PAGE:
Parashas Mishpatim vs. Cultural Mores

Ve’eleh hamishpatim asher tasim lifneihem (21:1)

Parashas Mishpatim begins by stating, “And these are the statutes that you shall place before them.” Rashi explains that the purpose of the seemingly superfluous letter vav (and) at the beginning of the parashah is to emphasize a connection between Parashas Mishpatim and the previous one, Yisro. Parashas Yisro records the giving of the Torah at Mount Sinai, and just as it was self-evident that the mitzvos contained in it were presented by Hashem at Sinai, so, too, were the commandments contained in Parashas Mishpatim also given at Mount Sinai.

Harav Simcha Sheps points out that Rashi’s comment seems difficult to understand. The entire Torah, and all 613 of the mitzvos contained therein, were given at Mount Sinai. Why was it necessary to specifically emphasize that the commandments discussed in Parashas Mishpatim were given at Mount Sinai more than any of the other mitzvos, and why did Rashi need to derive this point from a linguistic anomaly?

Rav Sheps answers based on an explanation given by Harav Ovadiah Bartenura in his commentary on Pirkei Avos, which begins by teaching that Moshe received the Torah at Mount Sinai. Commenting on this Mishnah, the Bartenura explains that in contrast to other tractates of the Mishnah that discuss legal issues, Pirkei Avos is unique in that it focuses on issues of proper ethics and character traits.

In light of the fact that other nations and cultures have their own tomes on morality and proper treatment of others authored by their respective wise men, there is a danger that one might mistakenly assume that Pirkei Avos is simply a collection of pithy statements and advice given by Jewish sages. In order to prevent the reader from making this egregious error, it therefore begins by teaching that Moshe received the Torah at Mount Sinai and records its chain of transmission throughout the generations, in order to teach us that all of the wisdom contained in Pirkei Avos is part of the Oral Torah that was given by Hashem at Mount Sinai and is Divine in origin.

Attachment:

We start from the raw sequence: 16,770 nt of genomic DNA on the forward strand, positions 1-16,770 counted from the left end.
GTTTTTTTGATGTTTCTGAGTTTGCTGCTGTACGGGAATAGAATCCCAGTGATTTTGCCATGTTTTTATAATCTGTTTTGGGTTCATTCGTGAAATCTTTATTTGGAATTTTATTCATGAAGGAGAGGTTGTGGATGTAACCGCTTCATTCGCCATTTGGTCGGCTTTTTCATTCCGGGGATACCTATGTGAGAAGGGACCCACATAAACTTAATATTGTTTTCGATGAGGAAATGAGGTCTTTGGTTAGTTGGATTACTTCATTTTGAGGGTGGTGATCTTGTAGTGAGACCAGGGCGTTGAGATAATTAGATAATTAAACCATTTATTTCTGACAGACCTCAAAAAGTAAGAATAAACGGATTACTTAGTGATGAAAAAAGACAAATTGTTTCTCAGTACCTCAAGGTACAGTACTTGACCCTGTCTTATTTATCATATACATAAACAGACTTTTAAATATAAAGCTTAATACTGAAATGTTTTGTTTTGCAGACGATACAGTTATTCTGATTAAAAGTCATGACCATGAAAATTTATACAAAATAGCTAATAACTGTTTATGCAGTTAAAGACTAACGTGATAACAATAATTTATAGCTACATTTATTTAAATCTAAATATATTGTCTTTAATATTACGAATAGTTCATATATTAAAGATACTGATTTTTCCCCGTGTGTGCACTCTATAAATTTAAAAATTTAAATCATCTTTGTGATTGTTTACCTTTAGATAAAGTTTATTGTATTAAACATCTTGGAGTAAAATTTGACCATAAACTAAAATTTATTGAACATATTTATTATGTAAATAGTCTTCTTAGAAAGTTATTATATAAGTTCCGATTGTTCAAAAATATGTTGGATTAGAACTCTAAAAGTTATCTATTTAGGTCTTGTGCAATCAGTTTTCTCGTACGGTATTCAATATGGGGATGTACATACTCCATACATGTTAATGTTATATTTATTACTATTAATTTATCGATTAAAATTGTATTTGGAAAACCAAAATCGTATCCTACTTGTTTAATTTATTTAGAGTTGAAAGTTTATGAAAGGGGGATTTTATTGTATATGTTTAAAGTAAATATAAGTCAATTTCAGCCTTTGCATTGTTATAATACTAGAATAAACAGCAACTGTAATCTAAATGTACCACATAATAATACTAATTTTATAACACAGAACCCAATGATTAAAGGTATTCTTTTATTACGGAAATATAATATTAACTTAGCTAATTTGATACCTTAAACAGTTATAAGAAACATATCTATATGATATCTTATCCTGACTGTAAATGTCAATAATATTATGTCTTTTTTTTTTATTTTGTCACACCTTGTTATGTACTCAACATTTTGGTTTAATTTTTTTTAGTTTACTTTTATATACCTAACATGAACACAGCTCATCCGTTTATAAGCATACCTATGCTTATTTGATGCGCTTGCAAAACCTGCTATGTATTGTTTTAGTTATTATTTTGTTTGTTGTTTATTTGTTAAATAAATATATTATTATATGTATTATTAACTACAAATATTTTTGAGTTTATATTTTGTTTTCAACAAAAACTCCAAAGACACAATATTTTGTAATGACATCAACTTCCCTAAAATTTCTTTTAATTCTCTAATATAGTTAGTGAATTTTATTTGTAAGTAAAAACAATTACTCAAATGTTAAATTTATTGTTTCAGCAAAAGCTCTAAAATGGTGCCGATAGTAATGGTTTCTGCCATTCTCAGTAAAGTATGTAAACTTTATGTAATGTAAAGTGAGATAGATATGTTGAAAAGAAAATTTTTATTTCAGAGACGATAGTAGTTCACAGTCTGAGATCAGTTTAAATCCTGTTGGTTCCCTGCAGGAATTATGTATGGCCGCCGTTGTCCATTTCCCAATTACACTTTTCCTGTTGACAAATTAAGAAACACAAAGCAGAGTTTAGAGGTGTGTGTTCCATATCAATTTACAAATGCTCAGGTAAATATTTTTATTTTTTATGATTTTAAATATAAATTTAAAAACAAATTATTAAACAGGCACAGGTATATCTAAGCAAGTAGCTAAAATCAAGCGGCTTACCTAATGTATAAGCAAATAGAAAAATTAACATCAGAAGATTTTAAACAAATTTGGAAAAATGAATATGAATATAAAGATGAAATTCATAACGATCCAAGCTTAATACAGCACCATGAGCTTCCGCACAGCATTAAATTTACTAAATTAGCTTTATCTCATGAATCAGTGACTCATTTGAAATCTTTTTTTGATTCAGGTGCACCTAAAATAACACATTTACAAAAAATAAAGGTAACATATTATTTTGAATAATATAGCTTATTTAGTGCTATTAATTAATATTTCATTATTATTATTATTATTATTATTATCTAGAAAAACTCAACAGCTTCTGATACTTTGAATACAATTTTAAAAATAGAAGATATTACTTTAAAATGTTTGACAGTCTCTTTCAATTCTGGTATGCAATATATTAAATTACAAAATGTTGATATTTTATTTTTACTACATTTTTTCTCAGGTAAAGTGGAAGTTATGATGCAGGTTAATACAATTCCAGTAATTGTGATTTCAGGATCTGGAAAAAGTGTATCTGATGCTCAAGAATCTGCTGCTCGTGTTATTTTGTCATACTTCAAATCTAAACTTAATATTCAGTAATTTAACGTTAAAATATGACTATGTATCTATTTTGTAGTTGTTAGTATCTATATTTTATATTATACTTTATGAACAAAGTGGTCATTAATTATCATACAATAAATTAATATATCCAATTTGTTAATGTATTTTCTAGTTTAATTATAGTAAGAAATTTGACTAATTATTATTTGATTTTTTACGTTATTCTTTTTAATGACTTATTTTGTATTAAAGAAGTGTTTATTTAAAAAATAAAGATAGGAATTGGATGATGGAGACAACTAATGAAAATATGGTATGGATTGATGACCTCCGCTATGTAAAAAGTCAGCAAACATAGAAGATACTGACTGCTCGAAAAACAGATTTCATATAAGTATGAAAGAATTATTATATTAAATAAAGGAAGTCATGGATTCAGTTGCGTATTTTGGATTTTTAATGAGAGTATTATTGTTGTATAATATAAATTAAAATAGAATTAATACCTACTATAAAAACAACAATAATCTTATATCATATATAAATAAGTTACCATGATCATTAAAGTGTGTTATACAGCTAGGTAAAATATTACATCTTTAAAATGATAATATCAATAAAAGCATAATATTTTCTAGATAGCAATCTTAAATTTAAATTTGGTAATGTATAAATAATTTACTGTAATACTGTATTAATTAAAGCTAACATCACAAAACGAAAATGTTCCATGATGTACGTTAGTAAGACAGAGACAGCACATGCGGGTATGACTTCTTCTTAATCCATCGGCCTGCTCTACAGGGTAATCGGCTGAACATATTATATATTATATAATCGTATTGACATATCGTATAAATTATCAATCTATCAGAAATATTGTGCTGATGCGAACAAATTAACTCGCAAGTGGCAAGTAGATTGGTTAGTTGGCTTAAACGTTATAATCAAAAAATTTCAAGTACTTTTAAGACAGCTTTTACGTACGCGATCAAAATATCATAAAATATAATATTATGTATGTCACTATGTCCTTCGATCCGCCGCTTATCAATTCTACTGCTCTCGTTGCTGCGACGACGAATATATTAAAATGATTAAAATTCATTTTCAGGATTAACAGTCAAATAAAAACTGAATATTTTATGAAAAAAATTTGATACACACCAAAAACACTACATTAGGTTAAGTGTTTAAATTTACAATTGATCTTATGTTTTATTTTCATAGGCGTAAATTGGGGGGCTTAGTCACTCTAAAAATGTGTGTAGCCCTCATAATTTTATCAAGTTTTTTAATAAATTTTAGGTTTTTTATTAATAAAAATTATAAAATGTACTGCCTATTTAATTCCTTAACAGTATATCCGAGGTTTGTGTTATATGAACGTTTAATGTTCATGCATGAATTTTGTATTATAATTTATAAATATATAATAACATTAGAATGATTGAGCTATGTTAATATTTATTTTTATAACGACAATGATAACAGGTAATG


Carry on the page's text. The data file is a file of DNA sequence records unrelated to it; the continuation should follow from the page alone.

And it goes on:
With this introduction, Rav Sheps points out that much of Parashas Mishpatim revolves around the seemingly common-sense mitzvos governing our interactions with others, such as the laws of damages and borrowing, sensitivity to the less fortunate, and the integrity of the judicial process. Therefore, just as Harav Ovadiah Bartenura explains that Pirkei Avos opens by emphasizing that its moral and ethical teachings emanate from Hashem, so too Rashi points out that Parashas Mishpatim begins by stressing that the civil laws and interpersonal mitzvos contained therein were taught at Mount Sinai together with the Aseres Hadibros that are recorded in Parashas Yisro.

Harav Yissocher Frand extends this theme by pointing out that contemporary Western society also has self-proclaimed experts on ethics and morality. The New York Times magazine features a weekly column that contains discussions and rulings on contemporary ethical issues, and another column appears three times a week in more than 200 newspapers worldwide that addresses questions of proper etiquette and behavior.

However, while non-Jews certainly have guidelines about issues of morality and interpersonal relationships, they are ultimately manmade and are limited by the scope of the insights of their authors. The Torah, on the other hand, teaches us an exceptional and heightened sensitivity to others through a system of derech eretz that could only be conceived by Hashem.